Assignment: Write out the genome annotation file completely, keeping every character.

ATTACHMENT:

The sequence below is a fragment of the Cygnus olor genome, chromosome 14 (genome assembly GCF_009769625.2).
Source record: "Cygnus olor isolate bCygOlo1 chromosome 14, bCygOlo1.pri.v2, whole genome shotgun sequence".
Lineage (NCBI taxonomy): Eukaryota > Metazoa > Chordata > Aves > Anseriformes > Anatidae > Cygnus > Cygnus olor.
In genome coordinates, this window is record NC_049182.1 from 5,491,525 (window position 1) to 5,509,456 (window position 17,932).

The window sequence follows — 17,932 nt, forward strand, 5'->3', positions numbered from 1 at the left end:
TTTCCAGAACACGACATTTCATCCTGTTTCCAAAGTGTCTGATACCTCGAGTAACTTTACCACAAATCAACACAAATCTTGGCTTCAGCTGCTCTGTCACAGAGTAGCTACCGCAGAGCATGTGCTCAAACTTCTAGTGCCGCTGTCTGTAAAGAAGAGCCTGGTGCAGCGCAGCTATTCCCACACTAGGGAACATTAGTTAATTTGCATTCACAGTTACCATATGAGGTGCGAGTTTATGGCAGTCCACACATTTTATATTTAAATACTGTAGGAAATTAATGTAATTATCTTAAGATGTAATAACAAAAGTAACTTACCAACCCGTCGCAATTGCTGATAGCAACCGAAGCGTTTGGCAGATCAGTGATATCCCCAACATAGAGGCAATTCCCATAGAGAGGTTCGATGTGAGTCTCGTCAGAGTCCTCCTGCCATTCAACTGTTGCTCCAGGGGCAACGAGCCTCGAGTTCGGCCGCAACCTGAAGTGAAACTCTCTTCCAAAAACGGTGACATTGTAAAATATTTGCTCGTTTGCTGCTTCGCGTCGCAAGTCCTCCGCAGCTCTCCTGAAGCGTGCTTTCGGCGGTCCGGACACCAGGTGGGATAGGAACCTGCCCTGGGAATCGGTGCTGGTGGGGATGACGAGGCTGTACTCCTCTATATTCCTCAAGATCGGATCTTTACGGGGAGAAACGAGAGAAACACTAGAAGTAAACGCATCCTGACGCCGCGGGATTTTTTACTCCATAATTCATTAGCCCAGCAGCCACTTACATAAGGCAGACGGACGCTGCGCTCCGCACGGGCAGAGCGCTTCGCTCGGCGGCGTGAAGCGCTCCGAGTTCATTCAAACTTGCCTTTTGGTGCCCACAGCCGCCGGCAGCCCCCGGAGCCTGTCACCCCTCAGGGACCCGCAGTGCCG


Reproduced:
The sequence below is a fragment of the Cygnus olor genome, chromosome 14 (genome assembly GCF_009769625.2).
Source record: "Cygnus olor isolate bCygOlo1 chromosome 14, bCygOlo1.pri.v2, whole genome shotgun sequence".
Lineage (NCBI taxonomy): Eukaryota > Metazoa > Chordata > Aves > Anseriformes > Anatidae > Cygnus > Cygnus olor.
In genome coordinates, this window is record NC_049182.1 from 5,491,525 (window position 1) to 5,509,456 (window position 17,932).

The window sequence follows — 17,932 nt, forward strand, 5'->3', positions numbered from 1 at the left end:
TTTCCAGAACACGACATTTCATCCTGTTTCCAAAGTGTCTGATACCTCGAGTAACTTTACCACAAATCAACACAAATCTTGGCTTCAGCTGCTCTGTCACAGAGTAGCTACCGCAGAGCATGTGCTCAAACTTCTAGTGCCGCTGTCTGTAAAGAAGAGCCTGGTGCAGCGCAGCTATTCCCACACTAGGGAACATTAGTTAATTTGCATTCACAGTTACCATATGAGGTGCGAGTTTATGGCAGTCCACACATTTTATATTTAAATACTGTAGGAAATTAATGTAATTATCTTAAGATGTAATAACAAAAGTAACTTACCAACCCGTCGCAATTGCTGATAGCAACCGAAGCGTTTGGCAGATCAGTGATATCCCCAACATAGAGGCAATTCCCATAGAGAGGTTCGATGTGAGTCTCGTCAGAGTCCTCCTGCCATTCAACTGTTGCTCCAGGGGCAACGAGCCTCGAGTTCGGCCGCAACCTGAAGTGAAACTCTCTTCCAAAAACGGTGACATTGTAAAATATTTGCTCGTTTGCTGCTTCGCGTCGCAAGTCCTCCGCAGCTCTCCTGAAGCGTGCTTTCGGCGGTCCGGACACCAGGTGGGATAGGAACCTGCCCTGGGAATCGGTGCTGGTGGGGATGACGAGGCTGTACTCCTCTATATTCCTCAAGATCGGATCTTTACGGGGAGAAACGAGAGAAACACTAGAAGTAAACGCATCCTGACGCCGCGGGATTTTTTACTCCATAATTCATTAGCCCAGCAGCCACTTACATAAGGCAGACGGACGCTGCGCTCCGCACGGGCAGAGCGCTTCGCTCGGCGGCGTGAAGCGCTCCGAGTTCATTCAAACTTGCCTTTTGGTGCCCACAGCCGCCGGCAGCCCCCGGAGCCTGTCACCCCTCAGGGACCCGCAGTGCCG